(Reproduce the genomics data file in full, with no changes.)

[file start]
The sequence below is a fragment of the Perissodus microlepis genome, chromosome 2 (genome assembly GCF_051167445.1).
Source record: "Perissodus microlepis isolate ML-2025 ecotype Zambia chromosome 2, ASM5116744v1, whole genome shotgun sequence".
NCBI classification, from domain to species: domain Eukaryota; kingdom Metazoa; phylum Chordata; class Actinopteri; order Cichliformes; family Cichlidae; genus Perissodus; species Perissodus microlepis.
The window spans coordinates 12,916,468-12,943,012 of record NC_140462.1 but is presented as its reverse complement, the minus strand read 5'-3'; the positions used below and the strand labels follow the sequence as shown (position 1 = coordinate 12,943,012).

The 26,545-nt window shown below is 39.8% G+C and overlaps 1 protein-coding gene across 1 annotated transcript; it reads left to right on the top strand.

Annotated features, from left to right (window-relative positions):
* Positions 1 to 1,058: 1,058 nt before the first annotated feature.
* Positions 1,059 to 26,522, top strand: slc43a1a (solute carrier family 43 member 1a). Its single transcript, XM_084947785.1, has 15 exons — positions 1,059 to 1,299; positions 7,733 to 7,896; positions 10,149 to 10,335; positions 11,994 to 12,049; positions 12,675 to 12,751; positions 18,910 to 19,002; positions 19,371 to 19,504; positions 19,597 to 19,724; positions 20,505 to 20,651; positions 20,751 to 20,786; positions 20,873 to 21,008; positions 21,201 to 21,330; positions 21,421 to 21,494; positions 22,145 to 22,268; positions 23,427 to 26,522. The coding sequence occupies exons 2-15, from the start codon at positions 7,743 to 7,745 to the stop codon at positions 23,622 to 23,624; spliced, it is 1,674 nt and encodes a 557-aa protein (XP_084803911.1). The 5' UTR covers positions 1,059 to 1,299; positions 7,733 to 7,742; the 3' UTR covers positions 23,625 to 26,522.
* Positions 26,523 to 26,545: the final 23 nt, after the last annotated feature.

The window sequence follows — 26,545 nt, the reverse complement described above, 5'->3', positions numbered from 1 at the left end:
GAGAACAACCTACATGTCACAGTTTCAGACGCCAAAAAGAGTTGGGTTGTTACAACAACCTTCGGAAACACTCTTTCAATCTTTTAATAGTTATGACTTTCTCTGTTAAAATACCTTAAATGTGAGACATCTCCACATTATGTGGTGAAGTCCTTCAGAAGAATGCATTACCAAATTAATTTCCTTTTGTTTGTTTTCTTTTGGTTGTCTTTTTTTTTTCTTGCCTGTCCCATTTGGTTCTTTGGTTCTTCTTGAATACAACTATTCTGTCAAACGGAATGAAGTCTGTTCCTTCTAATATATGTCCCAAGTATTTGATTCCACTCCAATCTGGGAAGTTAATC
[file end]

The sequence below is a fragment of the Perissodus microlepis genome, chromosome 2 (genome assembly GCF_051167445.1).
Source record: "Perissodus microlepis isolate ML-2025 ecotype Zambia chromosome 2, ASM5116744v1, whole genome shotgun sequence".
NCBI classification, from domain to species: domain Eukaryota; kingdom Metazoa; phylum Chordata; class Actinopteri; order Cichliformes; family Cichlidae; genus Perissodus; species Perissodus microlepis.
The window spans coordinates 12,916,468-12,943,012 of record NC_140462.1 but is presented as its reverse complement, the minus strand read 5'-3'; the positions used below and the strand labels follow the sequence as shown (position 1 = coordinate 12,943,012).

The 26,545-nt window shown below is 39.8% G+C and overlaps 1 protein-coding gene across 1 annotated transcript; it reads left to right on the top strand.

Annotated features, from left to right (window-relative positions):
* Positions 1 to 1,058: 1,058 nt before the first annotated feature.
* Positions 1,059 to 26,522, top strand: slc43a1a (solute carrier family 43 member 1a). Its single transcript, XM_084947785.1, has 15 exons — positions 1,059 to 1,299; positions 7,733 to 7,896; positions 10,149 to 10,335; positions 11,994 to 12,049; positions 12,675 to 12,751; positions 18,910 to 19,002; positions 19,371 to 19,504; positions 19,597 to 19,724; positions 20,505 to 20,651; positions 20,751 to 20,786; positions 20,873 to 21,008; positions 21,201 to 21,330; positions 21,421 to 21,494; positions 22,145 to 22,268; positions 23,427 to 26,522. The coding sequence occupies exons 2-15, from the start codon at positions 7,743 to 7,745 to the stop codon at positions 23,622 to 23,624; spliced, it is 1,674 nt and encodes a 557-aa protein (XP_084803911.1). The 5' UTR covers positions 1,059 to 1,299; positions 7,733 to 7,742; the 3' UTR covers positions 23,625 to 26,522.
* Positions 26,523 to 26,545: the final 23 nt, after the last annotated feature.

The window sequence follows — 26,545 nt, the reverse complement described above, 5'->3', positions numbered from 1 at the left end:
GAGAACAACCTACATGTCACAGTTTCAGACGCCAAAAAGAGTTGGGTTGTTACAACAACCTTCGGAAACACTCTTTCAATCTTTTAATAGTTATGACTTTCTCTGTTAAAATACCTTAAATGTGAGACATCTCCACATTATGTGGTGAAGTCCTTCAGAAGAATGCATTACCAAATTAATTTCCTTTTGTTTGTTTTCTTTTGGTTGTCTTTTTTTTTTCTTGCCTGTCCCATTTGGTTCTTTGGTTCTTCTTGAATACAACTATTCTGTCAAACGGAATGAAGTCTGTTCCTTCTAATATATGTCCCAAGTATTTGATTCCACTCCAATCTGGGAAGTTAATC